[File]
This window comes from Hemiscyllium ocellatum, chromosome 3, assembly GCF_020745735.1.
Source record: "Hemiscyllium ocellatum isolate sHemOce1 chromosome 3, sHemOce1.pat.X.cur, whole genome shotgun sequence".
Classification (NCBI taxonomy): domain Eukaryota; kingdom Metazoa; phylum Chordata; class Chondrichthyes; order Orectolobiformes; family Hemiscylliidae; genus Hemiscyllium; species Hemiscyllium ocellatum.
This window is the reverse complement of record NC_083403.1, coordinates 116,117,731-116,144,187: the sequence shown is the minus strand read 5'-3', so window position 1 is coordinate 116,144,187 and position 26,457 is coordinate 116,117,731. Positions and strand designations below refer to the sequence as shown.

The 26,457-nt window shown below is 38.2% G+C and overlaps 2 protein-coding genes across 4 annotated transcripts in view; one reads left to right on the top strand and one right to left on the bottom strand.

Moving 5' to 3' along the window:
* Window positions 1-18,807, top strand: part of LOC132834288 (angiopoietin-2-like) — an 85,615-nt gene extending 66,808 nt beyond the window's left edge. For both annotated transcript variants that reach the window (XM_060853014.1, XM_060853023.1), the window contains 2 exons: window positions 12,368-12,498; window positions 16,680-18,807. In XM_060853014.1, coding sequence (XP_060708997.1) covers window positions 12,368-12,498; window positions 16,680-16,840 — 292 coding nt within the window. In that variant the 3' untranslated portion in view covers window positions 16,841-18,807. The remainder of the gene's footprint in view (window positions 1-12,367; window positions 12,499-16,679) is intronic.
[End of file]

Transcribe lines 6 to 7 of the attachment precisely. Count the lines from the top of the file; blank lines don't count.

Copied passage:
Moving 5' to 3' along the window:
* Window positions 1-18,807, top strand: part of LOC132834288 (angiopoietin-2-like) — an 85,615-nt gene extending 66,808 nt beyond the window's left edge. For both annotated transcript variants that reach the window (XM_060853014.1, XM_060853023.1), the window contains 2 exons: window positions 12,368-12,498; window positions 16,680-18,807. In XM_060853014.1, coding sequence (XP_060708997.1) covers window positions 12,368-12,498; window positions 16,680-16,840 — 292 coding nt within the window. In that variant the 3' untranslated portion in view covers window positions 16,841-18,807. The remainder of the gene's footprint in view (window positions 1-12,367; window positions 12,499-16,679) is intronic.